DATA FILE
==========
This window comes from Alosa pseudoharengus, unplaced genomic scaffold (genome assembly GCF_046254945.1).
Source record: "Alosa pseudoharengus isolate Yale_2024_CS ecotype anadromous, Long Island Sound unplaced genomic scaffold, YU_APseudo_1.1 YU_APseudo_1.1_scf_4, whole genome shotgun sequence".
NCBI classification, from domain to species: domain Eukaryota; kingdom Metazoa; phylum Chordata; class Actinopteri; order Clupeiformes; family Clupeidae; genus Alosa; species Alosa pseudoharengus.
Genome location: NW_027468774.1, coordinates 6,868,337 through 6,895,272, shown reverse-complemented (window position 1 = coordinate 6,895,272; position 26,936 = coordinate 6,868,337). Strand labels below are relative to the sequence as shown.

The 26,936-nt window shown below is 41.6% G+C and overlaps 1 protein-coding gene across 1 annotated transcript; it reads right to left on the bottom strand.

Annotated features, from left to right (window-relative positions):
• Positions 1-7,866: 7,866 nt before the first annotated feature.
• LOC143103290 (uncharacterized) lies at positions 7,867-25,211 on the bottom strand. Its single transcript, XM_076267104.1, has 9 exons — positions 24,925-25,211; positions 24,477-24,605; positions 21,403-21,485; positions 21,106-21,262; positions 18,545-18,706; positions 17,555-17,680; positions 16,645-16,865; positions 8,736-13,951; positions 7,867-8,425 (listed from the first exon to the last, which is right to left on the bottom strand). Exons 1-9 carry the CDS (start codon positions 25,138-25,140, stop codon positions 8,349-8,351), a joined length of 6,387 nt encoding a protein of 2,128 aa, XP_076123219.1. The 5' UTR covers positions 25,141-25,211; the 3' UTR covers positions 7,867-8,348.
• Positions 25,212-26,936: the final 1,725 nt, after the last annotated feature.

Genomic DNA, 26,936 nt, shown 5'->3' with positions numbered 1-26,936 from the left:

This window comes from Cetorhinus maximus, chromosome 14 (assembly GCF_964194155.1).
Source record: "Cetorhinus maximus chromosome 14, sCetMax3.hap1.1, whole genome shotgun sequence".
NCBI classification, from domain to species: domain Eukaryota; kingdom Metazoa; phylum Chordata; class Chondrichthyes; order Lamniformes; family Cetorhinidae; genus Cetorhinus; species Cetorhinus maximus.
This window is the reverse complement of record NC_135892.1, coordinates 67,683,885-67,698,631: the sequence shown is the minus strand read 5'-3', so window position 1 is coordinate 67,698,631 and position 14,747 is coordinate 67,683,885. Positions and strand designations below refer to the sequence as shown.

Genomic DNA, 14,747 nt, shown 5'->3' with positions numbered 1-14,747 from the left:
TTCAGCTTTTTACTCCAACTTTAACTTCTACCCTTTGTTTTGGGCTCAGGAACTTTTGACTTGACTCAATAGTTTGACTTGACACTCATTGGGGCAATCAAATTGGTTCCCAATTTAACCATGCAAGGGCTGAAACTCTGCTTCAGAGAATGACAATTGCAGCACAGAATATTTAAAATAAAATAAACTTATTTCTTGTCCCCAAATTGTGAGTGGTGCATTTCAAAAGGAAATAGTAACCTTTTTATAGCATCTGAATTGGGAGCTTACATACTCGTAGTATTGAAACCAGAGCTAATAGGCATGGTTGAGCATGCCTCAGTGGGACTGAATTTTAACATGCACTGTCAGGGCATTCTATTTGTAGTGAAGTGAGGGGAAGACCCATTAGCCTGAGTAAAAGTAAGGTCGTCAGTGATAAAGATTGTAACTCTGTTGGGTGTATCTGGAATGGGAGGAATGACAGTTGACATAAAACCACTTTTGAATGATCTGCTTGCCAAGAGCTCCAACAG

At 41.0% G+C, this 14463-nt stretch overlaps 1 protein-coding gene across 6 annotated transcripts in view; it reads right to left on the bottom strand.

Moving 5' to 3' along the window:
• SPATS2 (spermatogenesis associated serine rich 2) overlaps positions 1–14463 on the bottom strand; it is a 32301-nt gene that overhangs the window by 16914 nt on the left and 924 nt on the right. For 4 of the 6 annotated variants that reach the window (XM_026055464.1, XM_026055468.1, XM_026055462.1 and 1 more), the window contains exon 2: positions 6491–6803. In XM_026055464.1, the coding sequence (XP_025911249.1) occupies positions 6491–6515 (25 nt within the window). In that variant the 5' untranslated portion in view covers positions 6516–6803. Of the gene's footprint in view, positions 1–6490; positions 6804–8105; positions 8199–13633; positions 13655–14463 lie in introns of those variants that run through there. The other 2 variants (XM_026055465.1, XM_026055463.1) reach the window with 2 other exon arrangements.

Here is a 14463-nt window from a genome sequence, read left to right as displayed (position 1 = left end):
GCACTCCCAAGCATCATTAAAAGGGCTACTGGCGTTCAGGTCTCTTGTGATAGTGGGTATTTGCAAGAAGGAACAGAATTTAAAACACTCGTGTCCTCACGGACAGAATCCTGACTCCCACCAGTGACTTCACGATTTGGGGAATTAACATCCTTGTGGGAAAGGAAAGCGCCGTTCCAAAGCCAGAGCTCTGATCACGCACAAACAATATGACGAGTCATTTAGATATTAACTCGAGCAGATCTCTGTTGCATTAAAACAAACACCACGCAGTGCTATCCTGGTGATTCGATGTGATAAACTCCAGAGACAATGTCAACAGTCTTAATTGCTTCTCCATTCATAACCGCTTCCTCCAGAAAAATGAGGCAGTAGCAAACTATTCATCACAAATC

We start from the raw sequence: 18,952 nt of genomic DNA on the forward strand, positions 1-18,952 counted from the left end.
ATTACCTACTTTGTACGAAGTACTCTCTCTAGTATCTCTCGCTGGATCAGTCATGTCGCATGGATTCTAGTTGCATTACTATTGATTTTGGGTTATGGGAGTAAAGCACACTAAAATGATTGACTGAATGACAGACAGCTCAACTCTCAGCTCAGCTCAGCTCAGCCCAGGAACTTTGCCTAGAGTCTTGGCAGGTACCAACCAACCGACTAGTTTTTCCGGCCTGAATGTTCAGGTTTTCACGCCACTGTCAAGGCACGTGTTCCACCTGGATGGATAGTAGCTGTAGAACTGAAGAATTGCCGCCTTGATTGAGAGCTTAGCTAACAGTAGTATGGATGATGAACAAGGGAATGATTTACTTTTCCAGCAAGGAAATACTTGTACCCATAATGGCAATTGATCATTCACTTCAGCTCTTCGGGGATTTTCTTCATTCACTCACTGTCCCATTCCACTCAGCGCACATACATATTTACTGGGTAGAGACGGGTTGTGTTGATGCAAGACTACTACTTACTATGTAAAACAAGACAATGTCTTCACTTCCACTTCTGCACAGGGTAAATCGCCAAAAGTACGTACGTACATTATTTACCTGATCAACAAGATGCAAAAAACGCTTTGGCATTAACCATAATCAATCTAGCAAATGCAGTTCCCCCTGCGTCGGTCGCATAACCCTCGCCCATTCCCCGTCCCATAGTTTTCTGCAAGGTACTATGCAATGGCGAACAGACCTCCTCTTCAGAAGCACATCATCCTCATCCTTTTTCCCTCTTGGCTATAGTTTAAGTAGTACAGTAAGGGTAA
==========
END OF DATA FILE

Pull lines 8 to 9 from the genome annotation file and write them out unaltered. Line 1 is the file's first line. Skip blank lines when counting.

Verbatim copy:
• LOC143103290 (uncharacterized) lies at positions 7,867-25,211 on the bottom strand. Its single transcript, XM_076267104.1, has 9 exons — positions 24,925-25,211; positions 24,477-24,605; positions 21,403-21,485; positions 21,106-21,262; positions 18,545-18,706; positions 17,555-17,680; positions 16,645-16,865; positions 8,736-13,951; positions 7,867-8,425 (listed from the first exon to the last, which is right to left on the bottom strand). Exons 1-9 carry the CDS (start codon positions 25,138-25,140, stop codon positions 8,349-8,351), a joined length of 6,387 nt encoding a protein of 2,128 aa, XP_076123219.1. The 5' UTR covers positions 25,141-25,211; the 3' UTR covers positions 7,867-8,348.
• Positions 25,212-26,936: the final 1,725 nt, after the last annotated feature.